The result is depicted in Figure 8 where the horizontal bars represent the global impact of both the Monte-Carlo perturbations and the sub-grid variability. The mean vertical profile of <(θs)1> is the same as in Figure 1. The only difference is that the horizontal bars are larger due to the Monte-Carlo perturbations. The hypothesis of a constant value for the moist entropy (6884 J K−1kg−1) is better supported than in Figure 1, for all levels located within the PBL up to 1025 m and for both the clear-air and the in-cloud regions.

Figure 8.

As Figure 1, but with the Monte-Carlo perturbations added for θ, qv and ql.

7.5. The links between Δ<(θs)1 >= 0, CTEI and the (Δl>, equation image) plane

The differences between the clear-air and the in-cloud values for l> and equation image are denoted by positive values for Δl> and negative values for equation image. They have been computed for the four FIRE-I flights (02B, 03B, 04B, 08B) and for the few highest in-cloud levels located within the entrainment regions (from 4 to 11 points, depending on the flights). The resulting (Δl>, equation image) plane is depicted in Figure 9.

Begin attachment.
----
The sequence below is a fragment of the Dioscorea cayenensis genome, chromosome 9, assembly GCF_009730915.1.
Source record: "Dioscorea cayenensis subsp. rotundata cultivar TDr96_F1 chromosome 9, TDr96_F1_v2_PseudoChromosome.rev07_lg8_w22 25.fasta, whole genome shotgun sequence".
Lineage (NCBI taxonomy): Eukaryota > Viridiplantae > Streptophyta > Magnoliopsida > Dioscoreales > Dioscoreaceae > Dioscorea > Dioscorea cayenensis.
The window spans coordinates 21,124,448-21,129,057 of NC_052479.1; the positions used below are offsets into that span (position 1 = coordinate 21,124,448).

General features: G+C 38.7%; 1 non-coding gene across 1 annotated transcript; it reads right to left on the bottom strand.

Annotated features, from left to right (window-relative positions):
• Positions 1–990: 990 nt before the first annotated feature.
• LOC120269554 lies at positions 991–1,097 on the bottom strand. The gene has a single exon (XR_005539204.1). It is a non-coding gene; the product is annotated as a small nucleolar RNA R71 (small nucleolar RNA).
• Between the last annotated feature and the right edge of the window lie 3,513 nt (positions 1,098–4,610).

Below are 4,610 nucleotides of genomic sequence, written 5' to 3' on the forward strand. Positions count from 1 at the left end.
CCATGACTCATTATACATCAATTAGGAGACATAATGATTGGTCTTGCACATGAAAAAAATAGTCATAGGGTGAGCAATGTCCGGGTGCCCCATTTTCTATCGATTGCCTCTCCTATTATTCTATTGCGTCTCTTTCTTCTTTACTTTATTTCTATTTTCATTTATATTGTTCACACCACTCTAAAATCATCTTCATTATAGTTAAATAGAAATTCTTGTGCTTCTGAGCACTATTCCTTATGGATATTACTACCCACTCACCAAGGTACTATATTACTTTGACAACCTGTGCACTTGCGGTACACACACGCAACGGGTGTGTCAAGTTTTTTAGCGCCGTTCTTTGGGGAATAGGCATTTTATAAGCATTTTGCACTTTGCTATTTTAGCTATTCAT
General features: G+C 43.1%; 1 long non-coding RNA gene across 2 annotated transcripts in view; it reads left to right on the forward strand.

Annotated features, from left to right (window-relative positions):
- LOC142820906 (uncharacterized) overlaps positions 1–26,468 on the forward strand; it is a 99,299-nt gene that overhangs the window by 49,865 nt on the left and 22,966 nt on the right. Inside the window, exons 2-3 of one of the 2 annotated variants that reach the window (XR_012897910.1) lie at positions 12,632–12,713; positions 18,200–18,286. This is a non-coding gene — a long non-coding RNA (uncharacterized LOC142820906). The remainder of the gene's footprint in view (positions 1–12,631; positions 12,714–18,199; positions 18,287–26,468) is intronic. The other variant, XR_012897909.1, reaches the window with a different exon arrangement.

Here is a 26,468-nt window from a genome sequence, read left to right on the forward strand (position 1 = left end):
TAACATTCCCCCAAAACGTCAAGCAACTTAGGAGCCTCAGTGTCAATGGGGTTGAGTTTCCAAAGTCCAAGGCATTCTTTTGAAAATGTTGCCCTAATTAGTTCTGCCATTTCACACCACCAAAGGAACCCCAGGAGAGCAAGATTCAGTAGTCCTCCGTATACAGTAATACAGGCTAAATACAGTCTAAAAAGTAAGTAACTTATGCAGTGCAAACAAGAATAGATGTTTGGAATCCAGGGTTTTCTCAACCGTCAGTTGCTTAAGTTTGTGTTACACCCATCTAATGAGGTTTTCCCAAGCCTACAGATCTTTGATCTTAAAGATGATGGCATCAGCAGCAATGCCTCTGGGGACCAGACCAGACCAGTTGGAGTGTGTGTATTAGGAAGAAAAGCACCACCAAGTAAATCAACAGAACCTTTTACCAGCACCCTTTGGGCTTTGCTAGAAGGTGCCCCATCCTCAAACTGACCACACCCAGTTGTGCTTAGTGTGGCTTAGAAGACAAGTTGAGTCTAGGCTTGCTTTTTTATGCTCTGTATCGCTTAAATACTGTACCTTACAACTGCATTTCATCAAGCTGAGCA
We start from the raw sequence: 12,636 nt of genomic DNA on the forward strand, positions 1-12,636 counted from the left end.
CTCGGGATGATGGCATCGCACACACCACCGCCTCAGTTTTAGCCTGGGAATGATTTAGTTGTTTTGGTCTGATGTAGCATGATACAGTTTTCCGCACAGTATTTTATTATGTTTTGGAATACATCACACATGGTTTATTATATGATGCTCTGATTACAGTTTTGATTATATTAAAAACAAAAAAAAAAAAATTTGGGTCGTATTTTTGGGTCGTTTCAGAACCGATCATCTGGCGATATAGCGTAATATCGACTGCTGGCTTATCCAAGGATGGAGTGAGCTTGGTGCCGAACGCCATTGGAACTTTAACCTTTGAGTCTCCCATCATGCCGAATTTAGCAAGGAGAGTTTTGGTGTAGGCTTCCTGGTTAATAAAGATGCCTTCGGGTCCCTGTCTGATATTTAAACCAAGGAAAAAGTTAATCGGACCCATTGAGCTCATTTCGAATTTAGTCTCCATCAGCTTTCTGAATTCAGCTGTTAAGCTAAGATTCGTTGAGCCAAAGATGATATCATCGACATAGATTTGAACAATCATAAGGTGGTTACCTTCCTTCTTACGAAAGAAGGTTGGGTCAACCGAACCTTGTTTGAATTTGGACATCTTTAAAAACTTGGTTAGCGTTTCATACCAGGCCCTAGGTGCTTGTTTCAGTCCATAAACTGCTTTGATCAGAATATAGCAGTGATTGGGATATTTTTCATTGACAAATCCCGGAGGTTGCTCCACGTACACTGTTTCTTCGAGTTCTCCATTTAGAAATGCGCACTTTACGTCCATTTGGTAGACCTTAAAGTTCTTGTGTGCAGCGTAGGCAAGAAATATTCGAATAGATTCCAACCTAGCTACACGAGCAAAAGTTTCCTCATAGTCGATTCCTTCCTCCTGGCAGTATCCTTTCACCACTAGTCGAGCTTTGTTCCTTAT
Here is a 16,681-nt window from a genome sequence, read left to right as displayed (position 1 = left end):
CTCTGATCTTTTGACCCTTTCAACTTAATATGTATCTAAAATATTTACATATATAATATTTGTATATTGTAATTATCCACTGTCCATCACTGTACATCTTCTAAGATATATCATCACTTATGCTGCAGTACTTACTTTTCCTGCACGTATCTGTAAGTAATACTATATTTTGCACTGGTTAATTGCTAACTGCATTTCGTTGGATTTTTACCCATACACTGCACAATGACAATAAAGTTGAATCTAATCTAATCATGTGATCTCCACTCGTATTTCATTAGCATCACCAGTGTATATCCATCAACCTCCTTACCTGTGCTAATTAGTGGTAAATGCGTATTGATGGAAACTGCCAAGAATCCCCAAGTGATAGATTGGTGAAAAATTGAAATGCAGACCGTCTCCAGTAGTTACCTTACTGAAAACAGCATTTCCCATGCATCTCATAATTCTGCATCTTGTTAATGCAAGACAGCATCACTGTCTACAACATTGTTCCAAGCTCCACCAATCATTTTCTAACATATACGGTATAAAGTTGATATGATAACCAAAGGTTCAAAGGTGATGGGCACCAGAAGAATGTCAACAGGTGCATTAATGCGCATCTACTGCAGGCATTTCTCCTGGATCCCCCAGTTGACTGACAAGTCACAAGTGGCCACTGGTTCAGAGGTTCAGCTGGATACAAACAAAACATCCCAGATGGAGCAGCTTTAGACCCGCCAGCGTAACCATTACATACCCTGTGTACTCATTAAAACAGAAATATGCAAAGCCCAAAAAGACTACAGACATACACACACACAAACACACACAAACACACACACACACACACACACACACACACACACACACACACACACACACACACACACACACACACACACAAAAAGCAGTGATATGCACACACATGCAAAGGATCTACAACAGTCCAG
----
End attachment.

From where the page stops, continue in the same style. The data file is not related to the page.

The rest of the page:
Figure 9.

A plot of the differences between clear-air and in-cloud values for the mean Betts variables l> and equation image. The points of coordinates (X = Δl>, equation image) are plotted for all the Δz = 25 m average layers located within the entrainment regions (thin line boxes in Figures 36) for flights RF02B (open circle), RF03B (dark square), RF04B (open diamond) and RF08B (dark triangle). The solid line represents the least-squares fitted curve. The dashed line represents the ‘moist isentropic’ curve for which Δ[<(θs)1 >] = 0, with positive values above the dashed line and negative values below (Λ = 5.87; θ ≈ 300 K).